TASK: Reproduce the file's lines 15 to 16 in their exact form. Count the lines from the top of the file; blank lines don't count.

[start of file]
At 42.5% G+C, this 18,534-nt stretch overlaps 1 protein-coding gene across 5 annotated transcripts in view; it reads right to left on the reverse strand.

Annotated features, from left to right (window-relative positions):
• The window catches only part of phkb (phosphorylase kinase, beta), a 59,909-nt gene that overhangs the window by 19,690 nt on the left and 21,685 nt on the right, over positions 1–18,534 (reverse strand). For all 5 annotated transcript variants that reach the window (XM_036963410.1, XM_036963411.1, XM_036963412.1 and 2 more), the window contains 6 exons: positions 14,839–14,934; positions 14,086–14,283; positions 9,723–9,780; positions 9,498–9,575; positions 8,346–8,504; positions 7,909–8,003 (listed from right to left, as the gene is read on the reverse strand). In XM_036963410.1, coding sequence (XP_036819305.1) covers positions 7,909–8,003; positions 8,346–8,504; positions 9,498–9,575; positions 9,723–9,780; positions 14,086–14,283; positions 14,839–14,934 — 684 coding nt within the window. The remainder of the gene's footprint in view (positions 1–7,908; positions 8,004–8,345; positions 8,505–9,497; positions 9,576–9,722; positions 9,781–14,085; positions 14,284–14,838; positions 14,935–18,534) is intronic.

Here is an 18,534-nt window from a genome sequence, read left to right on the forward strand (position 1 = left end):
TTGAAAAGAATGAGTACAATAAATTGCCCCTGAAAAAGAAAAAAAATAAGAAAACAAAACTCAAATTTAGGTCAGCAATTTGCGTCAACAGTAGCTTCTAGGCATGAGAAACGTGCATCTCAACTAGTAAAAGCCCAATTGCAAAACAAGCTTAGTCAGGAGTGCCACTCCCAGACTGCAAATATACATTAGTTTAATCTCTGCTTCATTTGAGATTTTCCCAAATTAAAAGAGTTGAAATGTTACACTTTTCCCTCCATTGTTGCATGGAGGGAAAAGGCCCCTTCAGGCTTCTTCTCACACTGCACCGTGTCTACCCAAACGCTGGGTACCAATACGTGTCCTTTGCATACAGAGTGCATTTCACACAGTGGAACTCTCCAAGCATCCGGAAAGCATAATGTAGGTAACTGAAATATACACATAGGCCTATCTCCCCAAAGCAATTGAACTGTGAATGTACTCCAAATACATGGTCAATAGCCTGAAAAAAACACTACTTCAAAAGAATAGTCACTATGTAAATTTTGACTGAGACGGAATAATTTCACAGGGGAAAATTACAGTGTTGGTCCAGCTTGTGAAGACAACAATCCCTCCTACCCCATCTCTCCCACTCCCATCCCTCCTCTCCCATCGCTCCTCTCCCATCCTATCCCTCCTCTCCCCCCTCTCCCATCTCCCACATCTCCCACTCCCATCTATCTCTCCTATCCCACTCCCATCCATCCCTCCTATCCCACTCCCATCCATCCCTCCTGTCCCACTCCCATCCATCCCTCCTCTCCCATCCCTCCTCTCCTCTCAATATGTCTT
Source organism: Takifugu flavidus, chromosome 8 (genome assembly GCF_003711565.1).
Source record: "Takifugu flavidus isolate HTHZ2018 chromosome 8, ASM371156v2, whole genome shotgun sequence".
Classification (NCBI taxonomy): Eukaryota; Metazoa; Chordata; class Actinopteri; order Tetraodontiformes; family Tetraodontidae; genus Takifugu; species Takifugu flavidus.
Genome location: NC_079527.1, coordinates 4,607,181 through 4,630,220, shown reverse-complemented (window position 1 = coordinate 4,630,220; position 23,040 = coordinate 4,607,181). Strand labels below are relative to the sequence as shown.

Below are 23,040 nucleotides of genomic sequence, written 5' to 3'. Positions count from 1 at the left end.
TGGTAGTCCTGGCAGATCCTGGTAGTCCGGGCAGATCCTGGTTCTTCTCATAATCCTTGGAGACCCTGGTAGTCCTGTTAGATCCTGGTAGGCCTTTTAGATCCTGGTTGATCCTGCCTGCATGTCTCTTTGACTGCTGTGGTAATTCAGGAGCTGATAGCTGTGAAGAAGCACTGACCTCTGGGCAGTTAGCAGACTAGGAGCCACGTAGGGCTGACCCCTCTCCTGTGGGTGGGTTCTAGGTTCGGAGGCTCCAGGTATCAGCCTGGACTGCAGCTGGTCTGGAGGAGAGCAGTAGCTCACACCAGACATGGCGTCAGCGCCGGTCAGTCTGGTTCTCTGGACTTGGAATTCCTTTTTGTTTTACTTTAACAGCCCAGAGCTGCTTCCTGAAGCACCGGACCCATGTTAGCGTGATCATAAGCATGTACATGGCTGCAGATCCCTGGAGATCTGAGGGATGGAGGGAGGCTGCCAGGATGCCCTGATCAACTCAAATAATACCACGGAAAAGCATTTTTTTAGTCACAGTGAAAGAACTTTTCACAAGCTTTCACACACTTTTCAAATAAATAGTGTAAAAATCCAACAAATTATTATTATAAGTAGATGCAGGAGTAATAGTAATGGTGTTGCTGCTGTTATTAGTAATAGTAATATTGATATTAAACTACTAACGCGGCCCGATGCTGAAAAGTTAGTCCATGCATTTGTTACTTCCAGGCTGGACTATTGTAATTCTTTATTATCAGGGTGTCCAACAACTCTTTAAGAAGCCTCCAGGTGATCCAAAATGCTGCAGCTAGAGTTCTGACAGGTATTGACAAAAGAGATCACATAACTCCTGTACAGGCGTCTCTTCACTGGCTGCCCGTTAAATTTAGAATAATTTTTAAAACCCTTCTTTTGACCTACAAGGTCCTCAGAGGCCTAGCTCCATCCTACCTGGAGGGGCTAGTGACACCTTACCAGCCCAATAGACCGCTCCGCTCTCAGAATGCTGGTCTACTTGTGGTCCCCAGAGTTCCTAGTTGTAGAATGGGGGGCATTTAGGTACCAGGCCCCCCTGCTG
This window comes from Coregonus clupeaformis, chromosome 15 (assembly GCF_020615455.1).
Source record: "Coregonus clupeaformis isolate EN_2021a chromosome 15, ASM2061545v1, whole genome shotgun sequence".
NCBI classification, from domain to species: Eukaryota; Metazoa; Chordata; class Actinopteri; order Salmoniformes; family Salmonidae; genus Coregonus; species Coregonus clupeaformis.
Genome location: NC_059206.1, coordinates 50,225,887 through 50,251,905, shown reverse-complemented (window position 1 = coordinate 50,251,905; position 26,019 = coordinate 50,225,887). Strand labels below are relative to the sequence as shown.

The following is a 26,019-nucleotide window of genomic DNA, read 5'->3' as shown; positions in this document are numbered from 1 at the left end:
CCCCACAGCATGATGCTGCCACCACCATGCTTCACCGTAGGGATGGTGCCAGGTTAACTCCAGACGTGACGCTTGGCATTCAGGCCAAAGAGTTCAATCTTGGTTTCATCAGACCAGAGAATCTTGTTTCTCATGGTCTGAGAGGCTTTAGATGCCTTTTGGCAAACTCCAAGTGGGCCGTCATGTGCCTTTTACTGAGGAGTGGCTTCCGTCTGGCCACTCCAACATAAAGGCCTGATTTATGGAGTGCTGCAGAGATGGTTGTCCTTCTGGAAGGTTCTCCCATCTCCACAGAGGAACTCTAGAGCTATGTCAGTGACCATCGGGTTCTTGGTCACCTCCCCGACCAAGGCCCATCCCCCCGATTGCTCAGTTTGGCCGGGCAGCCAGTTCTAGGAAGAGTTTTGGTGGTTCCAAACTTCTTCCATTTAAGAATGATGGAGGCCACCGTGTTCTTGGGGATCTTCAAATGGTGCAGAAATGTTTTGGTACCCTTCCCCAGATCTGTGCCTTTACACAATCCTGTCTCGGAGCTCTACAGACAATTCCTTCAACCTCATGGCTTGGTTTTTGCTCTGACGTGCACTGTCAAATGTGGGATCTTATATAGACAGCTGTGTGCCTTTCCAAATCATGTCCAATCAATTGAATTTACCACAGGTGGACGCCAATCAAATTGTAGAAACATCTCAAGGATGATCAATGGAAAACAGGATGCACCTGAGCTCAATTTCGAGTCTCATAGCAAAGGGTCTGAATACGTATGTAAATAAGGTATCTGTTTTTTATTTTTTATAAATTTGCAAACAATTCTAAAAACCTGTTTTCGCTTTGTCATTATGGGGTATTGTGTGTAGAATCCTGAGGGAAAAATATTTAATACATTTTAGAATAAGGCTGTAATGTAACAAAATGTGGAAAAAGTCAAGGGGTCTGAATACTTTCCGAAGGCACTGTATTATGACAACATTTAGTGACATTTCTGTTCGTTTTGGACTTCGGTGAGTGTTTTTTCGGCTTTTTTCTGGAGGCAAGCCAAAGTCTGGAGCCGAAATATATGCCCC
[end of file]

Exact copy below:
Genome location: NC_059206.1, coordinates 50,225,887 through 50,251,905, shown reverse-complemented (window position 1 = coordinate 50,251,905; position 26,019 = coordinate 50,225,887). Strand labels below are relative to the sequence as shown.

The following is a 26,019-nucleotide window of genomic DNA, read 5'->3' as shown; positions in this document are numbered from 1 at the left end: